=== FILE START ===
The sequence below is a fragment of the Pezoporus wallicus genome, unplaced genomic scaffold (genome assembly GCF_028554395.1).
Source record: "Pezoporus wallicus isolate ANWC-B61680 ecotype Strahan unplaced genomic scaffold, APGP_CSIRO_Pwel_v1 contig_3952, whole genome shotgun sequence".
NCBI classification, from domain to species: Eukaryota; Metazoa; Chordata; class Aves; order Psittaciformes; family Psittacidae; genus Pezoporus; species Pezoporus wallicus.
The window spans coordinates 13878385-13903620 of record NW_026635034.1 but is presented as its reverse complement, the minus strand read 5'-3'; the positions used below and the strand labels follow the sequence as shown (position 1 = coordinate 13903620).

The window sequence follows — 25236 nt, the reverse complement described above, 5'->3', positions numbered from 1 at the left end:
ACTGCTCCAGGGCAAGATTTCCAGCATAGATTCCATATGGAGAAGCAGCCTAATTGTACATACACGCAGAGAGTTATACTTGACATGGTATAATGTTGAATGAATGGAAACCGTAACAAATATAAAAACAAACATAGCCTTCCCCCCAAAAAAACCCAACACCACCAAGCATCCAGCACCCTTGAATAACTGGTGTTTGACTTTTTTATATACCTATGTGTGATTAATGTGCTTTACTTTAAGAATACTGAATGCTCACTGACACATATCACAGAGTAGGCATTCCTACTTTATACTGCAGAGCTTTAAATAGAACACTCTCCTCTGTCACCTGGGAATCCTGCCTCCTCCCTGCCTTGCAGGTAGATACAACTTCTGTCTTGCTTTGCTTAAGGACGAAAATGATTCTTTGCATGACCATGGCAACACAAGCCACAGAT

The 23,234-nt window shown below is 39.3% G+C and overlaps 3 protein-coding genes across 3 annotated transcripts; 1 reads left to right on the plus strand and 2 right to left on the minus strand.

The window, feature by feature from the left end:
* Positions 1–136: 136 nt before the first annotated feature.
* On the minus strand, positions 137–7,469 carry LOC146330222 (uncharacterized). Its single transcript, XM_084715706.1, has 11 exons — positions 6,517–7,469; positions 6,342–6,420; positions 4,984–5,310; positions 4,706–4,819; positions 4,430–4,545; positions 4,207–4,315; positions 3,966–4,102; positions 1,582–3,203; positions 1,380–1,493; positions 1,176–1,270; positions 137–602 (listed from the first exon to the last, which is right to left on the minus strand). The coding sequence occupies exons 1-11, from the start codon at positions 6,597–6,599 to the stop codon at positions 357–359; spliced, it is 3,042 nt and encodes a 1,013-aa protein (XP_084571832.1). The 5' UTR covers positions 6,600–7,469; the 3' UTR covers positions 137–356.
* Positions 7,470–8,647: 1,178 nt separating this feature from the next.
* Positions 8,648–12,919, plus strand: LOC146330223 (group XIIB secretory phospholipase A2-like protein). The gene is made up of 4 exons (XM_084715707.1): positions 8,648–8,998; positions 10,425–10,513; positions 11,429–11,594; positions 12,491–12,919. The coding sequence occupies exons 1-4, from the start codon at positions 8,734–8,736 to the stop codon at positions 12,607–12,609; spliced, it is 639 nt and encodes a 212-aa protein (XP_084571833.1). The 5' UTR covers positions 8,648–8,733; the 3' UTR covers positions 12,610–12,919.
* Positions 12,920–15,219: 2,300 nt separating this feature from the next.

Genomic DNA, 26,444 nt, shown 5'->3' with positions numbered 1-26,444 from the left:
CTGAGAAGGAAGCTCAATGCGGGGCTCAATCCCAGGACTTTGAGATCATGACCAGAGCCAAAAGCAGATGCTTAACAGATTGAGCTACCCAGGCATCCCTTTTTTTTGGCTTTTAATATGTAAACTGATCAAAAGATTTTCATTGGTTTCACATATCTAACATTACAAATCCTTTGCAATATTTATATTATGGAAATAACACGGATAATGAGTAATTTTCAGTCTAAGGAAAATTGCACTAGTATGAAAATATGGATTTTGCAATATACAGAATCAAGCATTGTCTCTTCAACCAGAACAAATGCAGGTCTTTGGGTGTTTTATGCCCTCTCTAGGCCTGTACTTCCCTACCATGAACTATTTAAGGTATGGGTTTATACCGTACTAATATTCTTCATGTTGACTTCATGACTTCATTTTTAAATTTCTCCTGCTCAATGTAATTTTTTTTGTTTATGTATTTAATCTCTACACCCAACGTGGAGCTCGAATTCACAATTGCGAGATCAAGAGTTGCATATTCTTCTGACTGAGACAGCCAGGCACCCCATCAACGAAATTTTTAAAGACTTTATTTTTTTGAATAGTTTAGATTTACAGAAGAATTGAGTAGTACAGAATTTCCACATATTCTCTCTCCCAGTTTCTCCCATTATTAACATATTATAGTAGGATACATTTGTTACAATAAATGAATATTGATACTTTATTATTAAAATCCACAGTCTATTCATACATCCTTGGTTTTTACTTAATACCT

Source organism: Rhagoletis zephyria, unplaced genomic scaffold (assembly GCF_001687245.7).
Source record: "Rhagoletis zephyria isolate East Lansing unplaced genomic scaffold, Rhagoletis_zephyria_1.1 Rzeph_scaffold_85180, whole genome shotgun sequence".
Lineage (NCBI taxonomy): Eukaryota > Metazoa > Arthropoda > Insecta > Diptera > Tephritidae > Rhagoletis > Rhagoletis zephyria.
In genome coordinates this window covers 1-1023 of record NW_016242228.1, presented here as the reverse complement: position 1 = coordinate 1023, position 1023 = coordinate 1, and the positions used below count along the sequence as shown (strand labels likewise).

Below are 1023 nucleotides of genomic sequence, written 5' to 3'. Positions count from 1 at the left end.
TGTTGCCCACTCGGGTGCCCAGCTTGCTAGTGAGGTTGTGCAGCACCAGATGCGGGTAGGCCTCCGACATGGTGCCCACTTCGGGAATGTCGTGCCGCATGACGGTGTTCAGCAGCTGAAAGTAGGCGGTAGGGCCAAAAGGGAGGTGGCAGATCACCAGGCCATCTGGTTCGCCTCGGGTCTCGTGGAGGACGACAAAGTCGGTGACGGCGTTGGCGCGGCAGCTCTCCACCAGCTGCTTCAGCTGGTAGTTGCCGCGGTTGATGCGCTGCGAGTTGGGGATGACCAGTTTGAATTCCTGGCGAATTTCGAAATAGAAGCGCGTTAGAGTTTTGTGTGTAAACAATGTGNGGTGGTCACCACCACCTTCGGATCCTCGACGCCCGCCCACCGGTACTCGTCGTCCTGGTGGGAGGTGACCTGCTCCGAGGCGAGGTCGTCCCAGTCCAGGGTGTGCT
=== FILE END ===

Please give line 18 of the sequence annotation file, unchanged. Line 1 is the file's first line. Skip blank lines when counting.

Lineage (NCBI taxonomy): Eukaryota > Metazoa > Arthropoda > Insecta > Diptera > Tephritidae > Rhagoletis > Rhagoletis zephyria.